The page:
Personal Information

Full Name Paul Andrew Strang
Born July 28, 1970 Bulawayo
Age 53 Years, 11 Months, 26 Days
National Side Zimbabwe
Batting Style Right Handed
Bowling Leg break
Sport Cricket

Ranking

Test ODI T20
Batting - - -
Bowling - - -

Man of the Match

Test ODI T20 World Cup CL
0 6 - 1 -

Career Information

Teams Played Zimbabwe, Kent, Mashonaland A, Manicaland, MCC, Mashonaland Country Districts, Mashonaland, Nottinghamshire, Zimbabwe A, Zimbabwe Academy, Zimbabwe Board XI, Zimbabwe Inv XI
Career Span

Paul Andrew Strang Overall Stats

Batting & Fielding Performance

M I N/O R HS 100s 50s 4s 6s AVG S/R CT ST Ducks R/O
Test
24 41 10 839 106* v PAK 1 2 92 3 27.06 43.74 15 0
ODI
95 73 24 1090 47 v IND 0 0 72 6 22.24 66.02 30 0
World Cup
12 9 3 109 29 v KEN 0 0 9 2 18.16 65.66 2 0

Bowling Performance

I O M R W Best 3s 5s AVG E/R S/R Mtc
Test
38 953.2 211 2522 70 8/109 v NZ 5 4 36.02 2.64 81.71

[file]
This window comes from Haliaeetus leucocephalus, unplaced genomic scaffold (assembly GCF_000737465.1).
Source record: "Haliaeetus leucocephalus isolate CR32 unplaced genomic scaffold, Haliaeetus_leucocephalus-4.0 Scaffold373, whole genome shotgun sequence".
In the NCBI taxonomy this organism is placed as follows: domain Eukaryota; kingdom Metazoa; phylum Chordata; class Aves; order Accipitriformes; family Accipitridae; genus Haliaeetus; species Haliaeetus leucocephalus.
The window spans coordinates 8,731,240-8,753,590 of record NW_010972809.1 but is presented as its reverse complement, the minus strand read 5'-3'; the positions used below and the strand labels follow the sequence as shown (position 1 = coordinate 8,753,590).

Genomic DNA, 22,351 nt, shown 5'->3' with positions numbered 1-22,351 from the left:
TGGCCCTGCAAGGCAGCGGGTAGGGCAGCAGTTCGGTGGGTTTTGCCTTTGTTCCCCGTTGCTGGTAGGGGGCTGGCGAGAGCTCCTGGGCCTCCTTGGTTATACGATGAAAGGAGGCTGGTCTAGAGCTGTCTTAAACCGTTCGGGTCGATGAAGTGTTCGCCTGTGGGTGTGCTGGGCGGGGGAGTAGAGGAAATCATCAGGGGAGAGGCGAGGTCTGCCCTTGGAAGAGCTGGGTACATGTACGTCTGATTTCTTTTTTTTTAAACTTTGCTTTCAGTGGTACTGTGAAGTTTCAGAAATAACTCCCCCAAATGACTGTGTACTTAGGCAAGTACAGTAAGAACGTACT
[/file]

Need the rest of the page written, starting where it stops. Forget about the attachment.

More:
ODI
89 725.1 35 3173 96 5/21 v KEN 9 2 33.05 4.37 45.32
World Cup
11 86.4 6 388 15 5/21 v KEN 0 1 25.86 4.47 34.66

Paul Andrew Strang Profile

A talented all-rounder, Paul Strang was easily one of the finest cricketers to have ever played for the Zimbabwean cricket team. He was a vital cog in the side and played alongside younger brother, Bryan. His father, Ronald Strang was a TV umpire.

A legbreak googly bowler, Paul was a top-class bowler and an excellent fielder in the covers. He was an equally adept batsman, scoring those much needed runs to get his side out of trouble. He debuted in Test cricket in 1994 against Sri Lanka and made his ODI debut a few months later. Paul scored his only Test century while playing against Pakistan in 1996-97. Perhaps, the biggest highlight of his career would be a match double – a century and five wickets in a Test innings. Paul even recorded the then best bowling figures for Zimbabwe in Tests, when he bagged 8 for 109 against New Zealand in 2000-01. However, a muscular injury to the bowling hand meant that his international career came to a halt. He then played for Kent and Nottinghamshire, eventually moving to New Zealand where he was appointed coach of the Auckland Aces.